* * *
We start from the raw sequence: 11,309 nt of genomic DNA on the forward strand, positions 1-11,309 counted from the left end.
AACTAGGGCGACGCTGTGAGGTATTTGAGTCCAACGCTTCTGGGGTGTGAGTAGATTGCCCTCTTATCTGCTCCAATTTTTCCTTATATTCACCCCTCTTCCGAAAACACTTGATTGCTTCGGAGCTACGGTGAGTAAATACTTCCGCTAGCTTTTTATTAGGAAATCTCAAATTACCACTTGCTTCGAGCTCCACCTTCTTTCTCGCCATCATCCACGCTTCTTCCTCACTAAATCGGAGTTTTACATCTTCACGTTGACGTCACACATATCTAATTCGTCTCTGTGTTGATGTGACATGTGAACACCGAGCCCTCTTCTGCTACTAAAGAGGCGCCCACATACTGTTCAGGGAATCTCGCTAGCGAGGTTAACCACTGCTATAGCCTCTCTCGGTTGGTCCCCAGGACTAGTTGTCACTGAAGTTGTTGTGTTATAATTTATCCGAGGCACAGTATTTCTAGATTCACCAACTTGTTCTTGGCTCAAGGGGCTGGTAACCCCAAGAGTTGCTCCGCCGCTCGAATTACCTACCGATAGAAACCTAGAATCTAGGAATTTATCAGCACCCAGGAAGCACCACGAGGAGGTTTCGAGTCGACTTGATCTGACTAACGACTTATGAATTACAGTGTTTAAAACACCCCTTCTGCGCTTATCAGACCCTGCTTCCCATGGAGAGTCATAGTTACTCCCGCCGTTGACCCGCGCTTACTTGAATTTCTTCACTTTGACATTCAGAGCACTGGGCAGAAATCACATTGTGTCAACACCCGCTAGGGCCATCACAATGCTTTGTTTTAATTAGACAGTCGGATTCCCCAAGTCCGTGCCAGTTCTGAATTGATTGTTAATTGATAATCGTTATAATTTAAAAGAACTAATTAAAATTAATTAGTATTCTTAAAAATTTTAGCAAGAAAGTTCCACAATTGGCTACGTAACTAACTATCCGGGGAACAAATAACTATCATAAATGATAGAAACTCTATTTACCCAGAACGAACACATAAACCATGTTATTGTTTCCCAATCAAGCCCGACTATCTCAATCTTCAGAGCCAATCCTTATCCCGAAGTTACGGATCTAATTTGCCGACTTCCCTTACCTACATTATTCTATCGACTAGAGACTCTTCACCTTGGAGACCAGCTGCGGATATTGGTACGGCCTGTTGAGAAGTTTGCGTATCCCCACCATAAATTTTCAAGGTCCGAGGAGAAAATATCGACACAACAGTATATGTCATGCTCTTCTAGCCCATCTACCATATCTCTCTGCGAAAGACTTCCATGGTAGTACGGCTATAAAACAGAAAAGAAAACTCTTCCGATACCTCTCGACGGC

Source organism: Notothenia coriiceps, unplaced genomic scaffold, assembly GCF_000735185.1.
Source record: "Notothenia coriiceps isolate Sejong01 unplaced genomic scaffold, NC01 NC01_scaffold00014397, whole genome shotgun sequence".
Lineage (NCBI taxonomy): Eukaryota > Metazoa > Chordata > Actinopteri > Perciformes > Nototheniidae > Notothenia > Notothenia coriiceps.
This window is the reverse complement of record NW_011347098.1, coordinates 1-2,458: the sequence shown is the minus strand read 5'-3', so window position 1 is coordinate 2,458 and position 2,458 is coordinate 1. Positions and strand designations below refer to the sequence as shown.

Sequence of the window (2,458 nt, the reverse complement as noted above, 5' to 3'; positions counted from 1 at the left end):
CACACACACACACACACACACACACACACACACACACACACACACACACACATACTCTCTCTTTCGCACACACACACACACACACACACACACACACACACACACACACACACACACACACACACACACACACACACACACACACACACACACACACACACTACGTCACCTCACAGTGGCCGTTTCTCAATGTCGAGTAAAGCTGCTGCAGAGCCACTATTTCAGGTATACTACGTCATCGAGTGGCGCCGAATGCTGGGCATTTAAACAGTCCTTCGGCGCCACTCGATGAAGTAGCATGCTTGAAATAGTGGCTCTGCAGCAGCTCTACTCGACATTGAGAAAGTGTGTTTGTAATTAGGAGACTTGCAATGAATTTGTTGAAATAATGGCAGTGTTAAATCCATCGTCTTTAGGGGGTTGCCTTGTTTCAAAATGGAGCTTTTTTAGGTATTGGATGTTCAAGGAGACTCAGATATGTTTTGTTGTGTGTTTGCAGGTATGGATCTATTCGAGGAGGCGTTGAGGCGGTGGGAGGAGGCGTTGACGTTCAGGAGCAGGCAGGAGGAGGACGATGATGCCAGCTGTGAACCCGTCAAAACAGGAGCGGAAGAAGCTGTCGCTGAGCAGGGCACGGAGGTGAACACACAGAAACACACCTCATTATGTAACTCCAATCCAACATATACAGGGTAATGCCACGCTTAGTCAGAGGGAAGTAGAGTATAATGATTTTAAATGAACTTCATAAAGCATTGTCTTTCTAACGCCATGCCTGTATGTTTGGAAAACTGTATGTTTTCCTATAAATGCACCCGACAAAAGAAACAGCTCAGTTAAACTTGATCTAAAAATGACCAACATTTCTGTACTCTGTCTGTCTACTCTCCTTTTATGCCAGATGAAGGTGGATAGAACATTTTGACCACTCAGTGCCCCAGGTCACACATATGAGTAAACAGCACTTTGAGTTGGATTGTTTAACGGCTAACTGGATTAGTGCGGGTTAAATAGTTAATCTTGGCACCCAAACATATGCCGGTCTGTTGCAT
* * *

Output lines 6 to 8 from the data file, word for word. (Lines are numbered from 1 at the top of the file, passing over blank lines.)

This window is the reverse complement of record NW_011347098.1, coordinates 1-2,458: the sequence shown is the minus strand read 5'-3', so window position 1 is coordinate 2,458 and position 2,458 is coordinate 1. Positions and strand designations below refer to the sequence as shown.

Sequence of the window (2,458 nt, the reverse complement as noted above, 5' to 3'; positions counted from 1 at the left end):
CACACACACACACACACACACACACACACACACACACACACACACACACACATACTCTCTCTTTCGCACACACACACACACACACACACACACACACACACACACACACACACACACACACACACACACACACACACACACACACACACACACACACACACTACGTCACCTCACAGTGGCCGTTTCTCAATGTCGAGTAAAGCTGCTGCAGAGCCACTATTTCAGGTATACTACGTCATCGAGTGGCGCCGAATGCTGGGCATTTAAACAGTCCTTCGGCGCCACTCGATGAAGTAGCATGCTTGAAATAGTGGCTCTGCAGCAGCTCTACTCGACATTGAGAAAGTGTGTTTGTAATTAGGAGACTTGCAATGAATTTGTTGAAATAATGGCAGTGTTAAATCCATCGTCTTTAGGGGGTTGCCTTGTTTCAAAATGGAGCTTTTTTAGGTATTGGATGTTCAAGGAGACTCAGATATGTTTTGTTGTGTGTTTGCAGGTATGGATCTATTCGAGGAGGCGTTGAGGCGGTGGGAGGAGGCGTTGACGTTCAGGAGCAGGCAGGAGGAGGACGATGATGCCAGCTGTGAACCCGTCAAAACAGGAGCGGAAGAAGCTGTCGCTGAGCAGGGCACGGAGGTGAACACACAGAAACACACCTCATTATGTAACTCCAATCCAACATATACAGGGTAATGCCACGCTTAGTCAGAGGGAAGTAGAGTATAATGATTTTAAATGAACTTCATAAAGCATTGTCTTTCTAACGCCATGCCTGTATGTTTGGAAAACTGTATGTTTTCCTATAAATGCACCCGACAAAAGAAACAGCTCAGTTAAACTTGATCTAAAAATGACCAACATTTCTGTACTCTGTCTGTCTACTCTCCTTTTATGCCAGATGAAGGTGGATAGAACATTTTGACCACTCAGTGCCCCAGGTCACACATATGAGTAAACAGCACTTTGAGTTGGATTGTTTAACGGCTAACTGGATTAGTGCGGGTTAAATAGTTAATCTTGGCACCCAAACATATGCCGGTCTGTTGCAT